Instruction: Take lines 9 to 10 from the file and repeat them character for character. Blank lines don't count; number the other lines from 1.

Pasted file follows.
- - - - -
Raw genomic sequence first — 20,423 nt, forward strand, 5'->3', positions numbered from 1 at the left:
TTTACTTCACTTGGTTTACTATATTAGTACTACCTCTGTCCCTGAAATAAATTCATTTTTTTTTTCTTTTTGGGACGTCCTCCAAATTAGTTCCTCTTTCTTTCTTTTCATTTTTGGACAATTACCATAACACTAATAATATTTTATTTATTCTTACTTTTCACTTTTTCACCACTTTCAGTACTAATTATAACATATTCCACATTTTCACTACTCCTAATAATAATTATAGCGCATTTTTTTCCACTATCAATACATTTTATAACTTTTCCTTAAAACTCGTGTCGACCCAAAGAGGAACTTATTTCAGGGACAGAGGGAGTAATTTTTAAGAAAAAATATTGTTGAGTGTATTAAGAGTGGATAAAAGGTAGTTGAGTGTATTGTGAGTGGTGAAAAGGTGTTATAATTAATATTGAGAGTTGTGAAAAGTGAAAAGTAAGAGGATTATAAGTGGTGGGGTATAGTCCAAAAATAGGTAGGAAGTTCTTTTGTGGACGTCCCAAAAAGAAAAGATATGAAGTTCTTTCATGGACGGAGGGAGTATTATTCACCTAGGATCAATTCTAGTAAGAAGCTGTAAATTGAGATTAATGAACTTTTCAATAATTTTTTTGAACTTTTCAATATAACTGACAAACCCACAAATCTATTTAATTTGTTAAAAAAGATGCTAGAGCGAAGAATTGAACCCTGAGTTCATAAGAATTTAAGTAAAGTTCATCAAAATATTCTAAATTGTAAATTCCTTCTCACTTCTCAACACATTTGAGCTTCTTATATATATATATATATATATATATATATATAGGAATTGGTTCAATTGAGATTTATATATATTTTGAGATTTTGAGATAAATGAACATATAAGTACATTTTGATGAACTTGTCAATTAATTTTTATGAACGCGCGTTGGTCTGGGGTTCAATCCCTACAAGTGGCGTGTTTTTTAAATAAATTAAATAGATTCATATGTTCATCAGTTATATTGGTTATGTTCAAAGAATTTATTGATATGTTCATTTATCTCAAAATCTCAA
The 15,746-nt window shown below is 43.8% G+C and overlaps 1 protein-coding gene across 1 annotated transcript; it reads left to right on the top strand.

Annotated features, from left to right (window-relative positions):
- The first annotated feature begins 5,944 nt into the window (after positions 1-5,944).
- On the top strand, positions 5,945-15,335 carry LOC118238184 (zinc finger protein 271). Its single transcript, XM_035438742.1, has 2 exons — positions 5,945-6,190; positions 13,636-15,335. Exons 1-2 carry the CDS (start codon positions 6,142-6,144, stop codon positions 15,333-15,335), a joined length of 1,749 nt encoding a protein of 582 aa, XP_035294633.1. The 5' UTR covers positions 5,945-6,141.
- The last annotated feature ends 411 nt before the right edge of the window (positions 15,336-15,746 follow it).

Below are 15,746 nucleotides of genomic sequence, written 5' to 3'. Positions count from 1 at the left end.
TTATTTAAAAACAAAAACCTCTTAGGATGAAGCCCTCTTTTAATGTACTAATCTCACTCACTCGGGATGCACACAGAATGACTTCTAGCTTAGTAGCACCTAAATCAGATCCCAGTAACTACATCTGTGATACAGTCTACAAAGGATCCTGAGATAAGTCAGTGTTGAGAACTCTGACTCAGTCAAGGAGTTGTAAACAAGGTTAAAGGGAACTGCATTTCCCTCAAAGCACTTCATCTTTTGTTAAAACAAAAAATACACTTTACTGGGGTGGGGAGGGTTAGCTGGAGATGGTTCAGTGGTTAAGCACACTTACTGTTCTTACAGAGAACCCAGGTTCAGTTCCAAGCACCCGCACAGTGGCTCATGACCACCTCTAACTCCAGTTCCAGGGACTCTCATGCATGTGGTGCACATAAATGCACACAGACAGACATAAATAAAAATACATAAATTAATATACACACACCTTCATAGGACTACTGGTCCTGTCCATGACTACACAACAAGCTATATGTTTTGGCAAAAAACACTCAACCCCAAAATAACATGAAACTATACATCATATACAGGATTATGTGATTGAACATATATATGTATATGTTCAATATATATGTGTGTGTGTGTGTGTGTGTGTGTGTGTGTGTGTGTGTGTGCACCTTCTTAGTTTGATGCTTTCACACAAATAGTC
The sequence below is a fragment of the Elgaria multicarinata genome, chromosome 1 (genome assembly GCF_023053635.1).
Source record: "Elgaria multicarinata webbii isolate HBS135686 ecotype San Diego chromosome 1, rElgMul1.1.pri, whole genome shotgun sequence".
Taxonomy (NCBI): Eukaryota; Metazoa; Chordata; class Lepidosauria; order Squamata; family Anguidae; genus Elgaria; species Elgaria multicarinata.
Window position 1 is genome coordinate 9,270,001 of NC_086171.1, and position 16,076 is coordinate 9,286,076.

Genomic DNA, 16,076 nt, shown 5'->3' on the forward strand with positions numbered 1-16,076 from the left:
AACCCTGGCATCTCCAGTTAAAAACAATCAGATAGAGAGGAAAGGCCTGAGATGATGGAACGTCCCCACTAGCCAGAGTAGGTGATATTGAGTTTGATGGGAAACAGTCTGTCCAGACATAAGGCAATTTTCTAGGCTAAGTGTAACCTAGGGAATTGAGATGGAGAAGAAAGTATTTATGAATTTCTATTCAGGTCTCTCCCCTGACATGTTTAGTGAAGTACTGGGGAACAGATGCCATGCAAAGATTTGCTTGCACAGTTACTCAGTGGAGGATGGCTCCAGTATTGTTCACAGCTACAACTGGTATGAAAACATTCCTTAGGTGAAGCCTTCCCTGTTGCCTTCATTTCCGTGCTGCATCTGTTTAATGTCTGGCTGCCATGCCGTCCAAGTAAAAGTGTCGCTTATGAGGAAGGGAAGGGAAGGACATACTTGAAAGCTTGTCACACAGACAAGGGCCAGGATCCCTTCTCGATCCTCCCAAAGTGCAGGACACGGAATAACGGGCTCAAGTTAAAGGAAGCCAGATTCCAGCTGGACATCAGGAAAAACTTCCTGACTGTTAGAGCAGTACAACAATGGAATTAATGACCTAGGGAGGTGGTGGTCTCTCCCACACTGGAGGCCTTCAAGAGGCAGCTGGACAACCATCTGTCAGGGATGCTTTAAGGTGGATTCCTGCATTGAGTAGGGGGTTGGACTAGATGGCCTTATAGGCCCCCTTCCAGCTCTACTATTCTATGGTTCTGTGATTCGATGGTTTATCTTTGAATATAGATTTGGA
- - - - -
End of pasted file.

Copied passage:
TTATTTAAAAACAAAAACCTCTTAGGATGAAGCCCTCTTTTAATGTACTAATCTCACTCACTCGGGATGCACACAGAATGACTTCTAGCTTAGTAGCACCTAAATCAGATCCCAGTAACTACATCTGTGATACAGTCTACAAAGGATCCTGAGATAAGTCAGTGTTGAGAACTCTGACTCAGTCAAGGAGTTGTAAACAAGGTTAAAGGGAACTGCATTTCCCTCAAAGCACTTCATCTTTTGTTAAAACAAAAAATACACTTTACTGGGGTGGGGAGGGTTAGCTGGAGATGGTTCAGTGGTTAAGCACACTTACTGTTCTTACAGAGAACCCAGGTTCAGTTCCAAGCACCCGCACAGTGGCTCATGACCACCTCTAACTCCAGTTCCAGGGACTCTCATGCATGTGGTGCACATAAATGCACACAGACAGACATAAATAAAAATACATAAATTAATATACACACACCTTCATAGGACTACTGGTCCTGTCCATGACTACACAACAAGCTATATGTTTTGGCAAAAAACACTCAACCCCAAAATAACATGAAACTATACATCATATACAGGATTATGTGATTGAACATATATATGTATATGTTCAATATATATGTGTGTGTGTGTGTGTGTGTGTGTGTGTGTGTGTGTGTGTGCACCTTCTTAGTTTGATGCTTTCACACAAATAGTC
The sequence below is a fragment of the Elgaria multicarinata genome, chromosome 1 (genome assembly GCF_023053635.1).